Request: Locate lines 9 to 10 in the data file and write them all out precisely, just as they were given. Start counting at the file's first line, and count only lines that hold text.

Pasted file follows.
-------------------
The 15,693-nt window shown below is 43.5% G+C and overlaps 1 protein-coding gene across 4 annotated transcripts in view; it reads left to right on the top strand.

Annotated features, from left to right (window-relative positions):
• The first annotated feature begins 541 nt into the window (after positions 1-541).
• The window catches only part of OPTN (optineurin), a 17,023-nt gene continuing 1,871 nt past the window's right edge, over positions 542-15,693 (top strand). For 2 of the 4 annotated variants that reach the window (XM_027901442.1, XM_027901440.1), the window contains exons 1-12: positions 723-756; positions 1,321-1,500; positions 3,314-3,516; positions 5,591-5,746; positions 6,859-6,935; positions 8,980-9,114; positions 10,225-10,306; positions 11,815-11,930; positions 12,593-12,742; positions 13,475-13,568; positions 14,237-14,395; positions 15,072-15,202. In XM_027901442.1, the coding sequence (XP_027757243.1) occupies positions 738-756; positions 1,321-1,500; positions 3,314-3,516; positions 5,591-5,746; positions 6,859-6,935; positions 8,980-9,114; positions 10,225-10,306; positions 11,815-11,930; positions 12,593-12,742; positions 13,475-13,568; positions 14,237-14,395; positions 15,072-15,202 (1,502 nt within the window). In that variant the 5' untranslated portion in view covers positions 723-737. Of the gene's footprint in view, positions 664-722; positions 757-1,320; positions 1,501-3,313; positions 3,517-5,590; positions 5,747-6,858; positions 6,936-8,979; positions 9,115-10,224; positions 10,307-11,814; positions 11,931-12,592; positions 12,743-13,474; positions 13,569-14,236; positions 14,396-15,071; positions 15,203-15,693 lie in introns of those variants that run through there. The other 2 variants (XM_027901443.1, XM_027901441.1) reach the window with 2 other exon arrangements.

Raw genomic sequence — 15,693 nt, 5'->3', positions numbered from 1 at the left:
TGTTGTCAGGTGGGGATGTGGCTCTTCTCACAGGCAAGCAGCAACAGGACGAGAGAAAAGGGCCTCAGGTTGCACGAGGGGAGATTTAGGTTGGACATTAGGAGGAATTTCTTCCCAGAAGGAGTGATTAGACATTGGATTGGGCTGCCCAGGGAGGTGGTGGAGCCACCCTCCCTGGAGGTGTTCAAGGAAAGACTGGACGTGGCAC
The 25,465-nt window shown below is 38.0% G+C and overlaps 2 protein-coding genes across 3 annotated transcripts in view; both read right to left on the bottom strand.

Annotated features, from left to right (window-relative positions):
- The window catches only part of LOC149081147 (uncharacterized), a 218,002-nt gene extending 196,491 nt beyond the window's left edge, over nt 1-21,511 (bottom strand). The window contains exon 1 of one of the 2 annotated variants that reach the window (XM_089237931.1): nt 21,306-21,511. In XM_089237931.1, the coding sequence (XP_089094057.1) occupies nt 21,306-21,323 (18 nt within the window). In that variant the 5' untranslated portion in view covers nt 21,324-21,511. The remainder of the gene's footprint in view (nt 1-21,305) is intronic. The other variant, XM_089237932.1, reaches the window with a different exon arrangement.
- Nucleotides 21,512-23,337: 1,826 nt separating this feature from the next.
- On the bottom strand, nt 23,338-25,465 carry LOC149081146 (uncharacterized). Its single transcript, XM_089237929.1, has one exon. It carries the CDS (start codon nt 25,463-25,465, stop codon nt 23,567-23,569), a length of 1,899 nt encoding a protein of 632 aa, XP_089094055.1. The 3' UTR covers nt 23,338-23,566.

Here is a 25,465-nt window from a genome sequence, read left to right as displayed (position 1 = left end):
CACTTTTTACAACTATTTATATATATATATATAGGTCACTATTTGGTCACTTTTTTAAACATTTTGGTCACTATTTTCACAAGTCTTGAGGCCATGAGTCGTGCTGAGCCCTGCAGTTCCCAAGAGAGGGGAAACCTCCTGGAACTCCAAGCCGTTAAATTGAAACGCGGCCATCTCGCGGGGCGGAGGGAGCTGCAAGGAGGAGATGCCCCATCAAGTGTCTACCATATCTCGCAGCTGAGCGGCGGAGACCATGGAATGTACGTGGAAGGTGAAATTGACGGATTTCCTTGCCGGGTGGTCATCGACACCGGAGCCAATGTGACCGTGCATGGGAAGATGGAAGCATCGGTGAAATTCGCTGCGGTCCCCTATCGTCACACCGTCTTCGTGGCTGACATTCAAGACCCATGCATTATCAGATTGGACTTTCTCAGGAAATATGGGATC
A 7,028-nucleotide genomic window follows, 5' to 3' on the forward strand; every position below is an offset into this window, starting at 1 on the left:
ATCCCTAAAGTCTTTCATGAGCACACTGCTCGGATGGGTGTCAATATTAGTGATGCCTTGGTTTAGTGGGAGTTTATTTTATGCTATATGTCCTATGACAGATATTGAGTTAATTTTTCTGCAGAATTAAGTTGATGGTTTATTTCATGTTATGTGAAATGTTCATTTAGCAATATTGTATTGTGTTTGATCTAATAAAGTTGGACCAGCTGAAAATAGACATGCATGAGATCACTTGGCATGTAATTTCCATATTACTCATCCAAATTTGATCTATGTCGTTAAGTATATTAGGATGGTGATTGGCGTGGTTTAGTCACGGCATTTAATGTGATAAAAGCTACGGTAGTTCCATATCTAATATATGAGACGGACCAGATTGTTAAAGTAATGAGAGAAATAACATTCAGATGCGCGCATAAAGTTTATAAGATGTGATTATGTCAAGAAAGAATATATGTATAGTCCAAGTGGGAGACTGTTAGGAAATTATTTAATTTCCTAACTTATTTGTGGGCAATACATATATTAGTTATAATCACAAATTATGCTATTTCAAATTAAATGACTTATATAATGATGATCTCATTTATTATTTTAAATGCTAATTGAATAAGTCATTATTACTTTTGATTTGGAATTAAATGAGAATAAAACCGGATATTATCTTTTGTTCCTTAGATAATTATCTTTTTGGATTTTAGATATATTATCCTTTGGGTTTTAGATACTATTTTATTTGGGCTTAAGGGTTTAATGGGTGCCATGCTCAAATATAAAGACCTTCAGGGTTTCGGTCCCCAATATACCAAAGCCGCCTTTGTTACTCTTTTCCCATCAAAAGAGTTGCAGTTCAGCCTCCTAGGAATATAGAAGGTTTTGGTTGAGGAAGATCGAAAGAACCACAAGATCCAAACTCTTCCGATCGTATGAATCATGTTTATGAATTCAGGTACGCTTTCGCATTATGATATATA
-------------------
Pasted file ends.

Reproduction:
- The window catches only part of LOC149081147 (uncharacterized), a 218,002-nt gene extending 196,491 nt beyond the window's left edge, over nt 1-21,511 (bottom strand). The window contains exon 1 of one of the 2 annotated variants that reach the window (XM_089237931.1): nt 21,306-21,511. In XM_089237931.1, the coding sequence (XP_089094057.1) occupies nt 21,306-21,323 (18 nt within the window). In that variant the 5' untranslated portion in view covers nt 21,324-21,511. The remainder of the gene's footprint in view (nt 1-21,305) is intronic. The other variant, XM_089237932.1, reaches the window with a different exon arrangement.
- Nucleotides 21,512-23,337: 1,826 nt separating this feature from the next.